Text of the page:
Cold air is delivered from the unit to the interior of the car via a four-inch plastic hose with a pliable 12-inch wide vacuum cleaner-like nozzle fixture. This fixture is held in place by placing it on top of a slightly lowered window then raising the window sufficiently to clamp the fixture in place.
Questions most frequently asked:
How about costs (naturally)? Cost per unit varies slightly according to quantity. Rough figure would be well under $300 per unit ready for installation including shipping costs.
Can I use the same wiring system I already have for heaters? Generally speaking, yes. The units can be adapted to wiring systems for heaters since most heaters require 500 watts. While the air-conditioning units require 750 watts, there is only one unit to a post. And since most posts are wired for two 500-watt heaters, they are capable of handling a total of 1,000 watts--more than sufficient for the air-conditioning unit.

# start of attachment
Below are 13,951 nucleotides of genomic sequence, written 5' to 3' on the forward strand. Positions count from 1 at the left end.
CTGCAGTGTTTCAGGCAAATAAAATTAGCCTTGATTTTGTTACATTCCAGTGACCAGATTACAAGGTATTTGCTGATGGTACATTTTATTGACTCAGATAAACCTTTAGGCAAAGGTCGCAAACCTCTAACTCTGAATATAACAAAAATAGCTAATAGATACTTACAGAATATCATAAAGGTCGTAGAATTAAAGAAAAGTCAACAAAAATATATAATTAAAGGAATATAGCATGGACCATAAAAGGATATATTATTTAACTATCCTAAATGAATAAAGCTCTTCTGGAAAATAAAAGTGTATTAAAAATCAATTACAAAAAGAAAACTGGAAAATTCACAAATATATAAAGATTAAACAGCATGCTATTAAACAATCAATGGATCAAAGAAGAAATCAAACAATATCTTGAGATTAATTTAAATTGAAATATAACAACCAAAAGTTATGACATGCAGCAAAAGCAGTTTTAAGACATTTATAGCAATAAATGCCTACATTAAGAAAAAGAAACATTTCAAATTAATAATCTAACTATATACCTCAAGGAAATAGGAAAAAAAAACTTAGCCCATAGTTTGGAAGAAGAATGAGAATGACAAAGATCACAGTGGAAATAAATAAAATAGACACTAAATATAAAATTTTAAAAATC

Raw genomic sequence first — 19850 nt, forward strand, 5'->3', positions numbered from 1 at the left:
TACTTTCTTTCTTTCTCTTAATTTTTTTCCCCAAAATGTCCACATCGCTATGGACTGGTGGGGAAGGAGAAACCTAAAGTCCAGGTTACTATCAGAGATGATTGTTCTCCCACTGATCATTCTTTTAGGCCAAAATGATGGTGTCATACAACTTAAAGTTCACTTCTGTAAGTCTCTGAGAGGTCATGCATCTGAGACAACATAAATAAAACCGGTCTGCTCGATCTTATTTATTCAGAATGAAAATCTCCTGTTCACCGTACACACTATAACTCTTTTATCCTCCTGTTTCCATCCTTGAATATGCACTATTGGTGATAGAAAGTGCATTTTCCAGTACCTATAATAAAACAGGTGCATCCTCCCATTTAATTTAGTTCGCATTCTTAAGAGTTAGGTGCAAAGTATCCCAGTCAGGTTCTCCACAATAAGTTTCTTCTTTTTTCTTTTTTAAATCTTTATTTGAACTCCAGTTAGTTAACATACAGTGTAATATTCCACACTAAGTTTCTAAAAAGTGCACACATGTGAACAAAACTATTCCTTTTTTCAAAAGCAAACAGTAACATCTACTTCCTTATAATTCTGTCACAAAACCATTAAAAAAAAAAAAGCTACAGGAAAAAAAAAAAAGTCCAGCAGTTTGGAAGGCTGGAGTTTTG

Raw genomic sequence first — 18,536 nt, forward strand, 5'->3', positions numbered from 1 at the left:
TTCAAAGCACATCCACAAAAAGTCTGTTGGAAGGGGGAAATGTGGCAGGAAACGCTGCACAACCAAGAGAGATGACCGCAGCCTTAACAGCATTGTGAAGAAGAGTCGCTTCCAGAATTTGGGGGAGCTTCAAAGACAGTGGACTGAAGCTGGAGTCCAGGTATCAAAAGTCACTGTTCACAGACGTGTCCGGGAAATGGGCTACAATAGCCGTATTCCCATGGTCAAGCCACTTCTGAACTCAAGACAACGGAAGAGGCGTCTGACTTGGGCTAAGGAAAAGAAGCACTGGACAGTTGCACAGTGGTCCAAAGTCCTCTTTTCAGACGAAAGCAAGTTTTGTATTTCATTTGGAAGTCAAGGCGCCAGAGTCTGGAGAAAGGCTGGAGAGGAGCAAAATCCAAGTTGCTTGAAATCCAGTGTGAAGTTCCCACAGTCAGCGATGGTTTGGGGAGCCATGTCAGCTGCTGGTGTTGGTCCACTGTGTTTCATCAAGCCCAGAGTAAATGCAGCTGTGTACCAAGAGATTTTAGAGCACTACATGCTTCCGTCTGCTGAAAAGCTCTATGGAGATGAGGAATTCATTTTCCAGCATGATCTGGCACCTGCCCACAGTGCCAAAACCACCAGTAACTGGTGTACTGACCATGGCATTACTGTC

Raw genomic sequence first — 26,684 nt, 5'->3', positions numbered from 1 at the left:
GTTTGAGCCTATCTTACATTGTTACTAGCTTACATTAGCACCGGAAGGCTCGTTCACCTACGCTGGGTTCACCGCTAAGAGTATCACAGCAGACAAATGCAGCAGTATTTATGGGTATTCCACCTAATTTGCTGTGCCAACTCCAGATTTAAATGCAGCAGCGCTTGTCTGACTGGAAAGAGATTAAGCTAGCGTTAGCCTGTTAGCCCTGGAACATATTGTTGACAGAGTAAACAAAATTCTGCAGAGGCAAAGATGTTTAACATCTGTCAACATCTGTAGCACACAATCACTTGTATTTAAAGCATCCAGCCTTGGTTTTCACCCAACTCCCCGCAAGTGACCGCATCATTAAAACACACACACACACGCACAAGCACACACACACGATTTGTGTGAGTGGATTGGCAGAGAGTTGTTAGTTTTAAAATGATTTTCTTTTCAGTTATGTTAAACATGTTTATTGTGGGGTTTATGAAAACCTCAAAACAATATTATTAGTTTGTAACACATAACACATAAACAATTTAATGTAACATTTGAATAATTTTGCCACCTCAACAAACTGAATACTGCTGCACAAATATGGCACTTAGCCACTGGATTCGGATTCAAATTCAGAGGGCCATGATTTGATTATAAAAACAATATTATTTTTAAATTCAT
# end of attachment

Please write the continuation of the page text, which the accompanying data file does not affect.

In some instances, an inexpensive modification of the power output may be required. (110-volt air-conditioning units require a steady load of 10 amperes; 220-volt units, five amperes, when all units are in use.) [Transcriber's comment: Power draw is given per unit and the "when all units are in use" qualification makes no sense.]
What is the installation procedure? Each unit installation takes an average of eight minutes. Units are attached to the speaker pole and locked into place without interfering with any other attachments. Parkaire's Ron Krieger personally supervised the Wometco installations--installation supervision is provided as part of the package.
What kind of maintenance is required? Very little. The entire unit is anodyzed against rust and is self-lubricating. Parkaire recommends a yearly inspection of the electrical hookups, and a hosing down of the coil and evaporator at the same time.
A one-year guarantee is provided on all external parts, with a five-year guarantee on the refrigeration cycle including compressor, coil, evaporator, etc.
Suppose a driver pulls away without disconnecting the attachment? In that unlikely event, the hose will "pop off" the unit without sustaining breakage or other damage; and can easily be re-attached to the unit.